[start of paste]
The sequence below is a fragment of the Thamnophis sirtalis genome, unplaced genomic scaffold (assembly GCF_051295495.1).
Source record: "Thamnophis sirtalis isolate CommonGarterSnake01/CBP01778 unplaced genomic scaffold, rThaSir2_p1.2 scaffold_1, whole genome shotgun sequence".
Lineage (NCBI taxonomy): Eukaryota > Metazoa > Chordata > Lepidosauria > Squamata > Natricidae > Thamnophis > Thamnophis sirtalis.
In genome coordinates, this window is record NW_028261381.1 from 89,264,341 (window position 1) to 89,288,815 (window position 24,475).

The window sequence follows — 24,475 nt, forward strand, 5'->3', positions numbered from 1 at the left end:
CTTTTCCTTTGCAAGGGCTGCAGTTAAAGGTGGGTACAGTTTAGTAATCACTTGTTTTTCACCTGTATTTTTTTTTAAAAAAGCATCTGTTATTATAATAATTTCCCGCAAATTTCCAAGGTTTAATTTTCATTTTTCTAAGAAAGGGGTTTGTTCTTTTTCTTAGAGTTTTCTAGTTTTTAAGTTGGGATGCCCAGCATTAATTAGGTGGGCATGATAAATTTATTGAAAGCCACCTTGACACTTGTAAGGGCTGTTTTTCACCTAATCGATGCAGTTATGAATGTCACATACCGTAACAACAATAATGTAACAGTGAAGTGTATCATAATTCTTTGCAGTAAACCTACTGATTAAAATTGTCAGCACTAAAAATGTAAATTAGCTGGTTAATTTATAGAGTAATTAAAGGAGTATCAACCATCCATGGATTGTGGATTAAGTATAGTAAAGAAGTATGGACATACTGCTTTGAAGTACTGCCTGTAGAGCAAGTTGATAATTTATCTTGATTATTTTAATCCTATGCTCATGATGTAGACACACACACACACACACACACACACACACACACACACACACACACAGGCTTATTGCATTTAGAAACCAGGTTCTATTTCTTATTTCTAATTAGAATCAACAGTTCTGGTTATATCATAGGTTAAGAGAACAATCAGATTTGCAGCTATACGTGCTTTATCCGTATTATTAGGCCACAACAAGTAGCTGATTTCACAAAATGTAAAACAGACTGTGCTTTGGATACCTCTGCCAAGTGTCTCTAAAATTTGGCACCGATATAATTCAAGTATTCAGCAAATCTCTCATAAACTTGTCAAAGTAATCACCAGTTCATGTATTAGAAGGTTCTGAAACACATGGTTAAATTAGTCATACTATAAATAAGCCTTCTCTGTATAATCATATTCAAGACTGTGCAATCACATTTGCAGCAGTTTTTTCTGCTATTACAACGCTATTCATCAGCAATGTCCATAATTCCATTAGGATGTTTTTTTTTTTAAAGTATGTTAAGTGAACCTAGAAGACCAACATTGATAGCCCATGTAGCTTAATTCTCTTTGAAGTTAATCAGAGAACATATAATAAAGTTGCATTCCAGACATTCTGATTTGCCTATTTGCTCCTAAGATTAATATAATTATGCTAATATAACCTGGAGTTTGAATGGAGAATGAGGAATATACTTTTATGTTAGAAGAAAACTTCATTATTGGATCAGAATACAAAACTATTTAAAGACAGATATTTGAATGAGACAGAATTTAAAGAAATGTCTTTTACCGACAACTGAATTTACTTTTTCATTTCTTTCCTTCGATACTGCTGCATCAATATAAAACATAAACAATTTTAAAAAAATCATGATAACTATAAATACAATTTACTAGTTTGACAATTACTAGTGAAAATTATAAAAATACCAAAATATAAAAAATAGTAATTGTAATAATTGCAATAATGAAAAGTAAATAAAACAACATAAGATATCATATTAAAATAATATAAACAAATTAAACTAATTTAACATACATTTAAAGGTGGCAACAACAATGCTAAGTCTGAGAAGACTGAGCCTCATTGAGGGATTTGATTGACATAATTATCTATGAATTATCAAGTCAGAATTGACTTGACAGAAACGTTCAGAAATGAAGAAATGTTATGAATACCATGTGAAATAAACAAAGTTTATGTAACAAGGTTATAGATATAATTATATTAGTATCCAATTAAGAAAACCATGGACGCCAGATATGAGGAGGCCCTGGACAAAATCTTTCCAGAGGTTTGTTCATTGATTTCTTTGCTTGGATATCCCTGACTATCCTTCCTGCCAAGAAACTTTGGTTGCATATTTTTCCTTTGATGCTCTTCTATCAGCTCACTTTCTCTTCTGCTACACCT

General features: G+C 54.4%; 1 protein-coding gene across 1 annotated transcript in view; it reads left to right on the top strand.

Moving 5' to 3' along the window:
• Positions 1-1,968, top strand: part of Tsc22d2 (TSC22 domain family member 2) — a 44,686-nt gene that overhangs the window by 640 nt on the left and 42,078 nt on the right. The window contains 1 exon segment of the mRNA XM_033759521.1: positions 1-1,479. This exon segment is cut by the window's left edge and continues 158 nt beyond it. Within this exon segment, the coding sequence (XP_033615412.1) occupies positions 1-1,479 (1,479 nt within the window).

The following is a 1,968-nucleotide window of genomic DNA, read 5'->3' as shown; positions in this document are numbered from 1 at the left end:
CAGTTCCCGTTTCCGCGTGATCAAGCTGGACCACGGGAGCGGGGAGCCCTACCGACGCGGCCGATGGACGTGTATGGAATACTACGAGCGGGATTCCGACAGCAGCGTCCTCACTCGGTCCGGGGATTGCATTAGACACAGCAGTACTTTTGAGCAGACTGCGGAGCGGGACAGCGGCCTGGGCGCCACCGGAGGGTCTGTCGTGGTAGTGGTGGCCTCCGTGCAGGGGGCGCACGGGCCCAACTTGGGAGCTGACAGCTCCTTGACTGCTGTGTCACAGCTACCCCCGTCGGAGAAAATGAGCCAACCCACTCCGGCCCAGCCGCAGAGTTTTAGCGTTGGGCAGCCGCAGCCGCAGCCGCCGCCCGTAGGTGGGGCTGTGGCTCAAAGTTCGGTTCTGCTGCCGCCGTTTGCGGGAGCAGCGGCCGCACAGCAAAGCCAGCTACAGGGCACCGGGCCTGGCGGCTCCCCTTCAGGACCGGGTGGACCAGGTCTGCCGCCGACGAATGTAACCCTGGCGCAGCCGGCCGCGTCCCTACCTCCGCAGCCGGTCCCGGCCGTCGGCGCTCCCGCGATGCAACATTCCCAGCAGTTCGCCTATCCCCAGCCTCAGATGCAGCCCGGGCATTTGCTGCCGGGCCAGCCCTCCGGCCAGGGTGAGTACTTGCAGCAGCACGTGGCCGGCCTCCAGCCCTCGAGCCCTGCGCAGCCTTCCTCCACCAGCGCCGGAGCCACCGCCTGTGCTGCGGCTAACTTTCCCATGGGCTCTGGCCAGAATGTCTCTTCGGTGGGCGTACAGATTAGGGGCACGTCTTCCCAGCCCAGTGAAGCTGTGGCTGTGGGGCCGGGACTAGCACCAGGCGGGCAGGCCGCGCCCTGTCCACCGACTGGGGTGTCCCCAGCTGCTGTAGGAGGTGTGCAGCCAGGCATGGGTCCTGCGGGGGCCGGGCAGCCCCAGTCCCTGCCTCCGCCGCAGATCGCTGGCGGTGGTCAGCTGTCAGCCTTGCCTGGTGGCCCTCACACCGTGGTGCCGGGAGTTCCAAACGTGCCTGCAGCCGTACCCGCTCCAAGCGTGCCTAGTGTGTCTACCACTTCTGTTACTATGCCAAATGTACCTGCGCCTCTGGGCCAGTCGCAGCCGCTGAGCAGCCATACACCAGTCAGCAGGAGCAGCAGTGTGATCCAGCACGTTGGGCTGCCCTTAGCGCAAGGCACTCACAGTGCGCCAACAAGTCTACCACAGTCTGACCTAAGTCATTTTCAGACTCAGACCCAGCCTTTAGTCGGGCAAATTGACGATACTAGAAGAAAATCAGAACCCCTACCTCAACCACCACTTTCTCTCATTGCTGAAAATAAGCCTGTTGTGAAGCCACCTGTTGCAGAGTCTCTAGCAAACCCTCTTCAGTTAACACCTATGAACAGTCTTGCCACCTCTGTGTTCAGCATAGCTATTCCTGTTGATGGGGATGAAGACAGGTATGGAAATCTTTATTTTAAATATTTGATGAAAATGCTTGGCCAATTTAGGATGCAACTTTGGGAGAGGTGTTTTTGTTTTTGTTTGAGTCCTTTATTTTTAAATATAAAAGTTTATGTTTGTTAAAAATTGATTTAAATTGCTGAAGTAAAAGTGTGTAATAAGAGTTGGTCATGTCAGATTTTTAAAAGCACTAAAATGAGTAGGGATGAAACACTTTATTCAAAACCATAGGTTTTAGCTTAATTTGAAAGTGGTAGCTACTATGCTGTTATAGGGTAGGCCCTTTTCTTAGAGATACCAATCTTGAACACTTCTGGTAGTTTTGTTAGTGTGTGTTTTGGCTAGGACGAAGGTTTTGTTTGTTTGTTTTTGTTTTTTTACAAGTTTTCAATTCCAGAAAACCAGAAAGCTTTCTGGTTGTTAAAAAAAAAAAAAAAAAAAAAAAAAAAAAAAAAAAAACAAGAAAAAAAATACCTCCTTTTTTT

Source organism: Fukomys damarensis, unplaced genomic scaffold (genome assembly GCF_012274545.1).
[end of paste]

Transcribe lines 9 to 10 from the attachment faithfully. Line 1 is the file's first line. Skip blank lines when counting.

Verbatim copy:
• Positions 1-1,968, top strand: part of Tsc22d2 (TSC22 domain family member 2) — a 44,686-nt gene that overhangs the window by 640 nt on the left and 42,078 nt on the right. The window contains 1 exon segment of the mRNA XM_033759521.1: positions 1-1,479. This exon segment is cut by the window's left edge and continues 158 nt beyond it. Within this exon segment, the coding sequence (XP_033615412.1) occupies positions 1-1,479 (1,479 nt within the window).

The following is a 1,968-nucleotide window of genomic DNA, read 5'->3' as shown; positions in this document are numbered from 1 at the left end: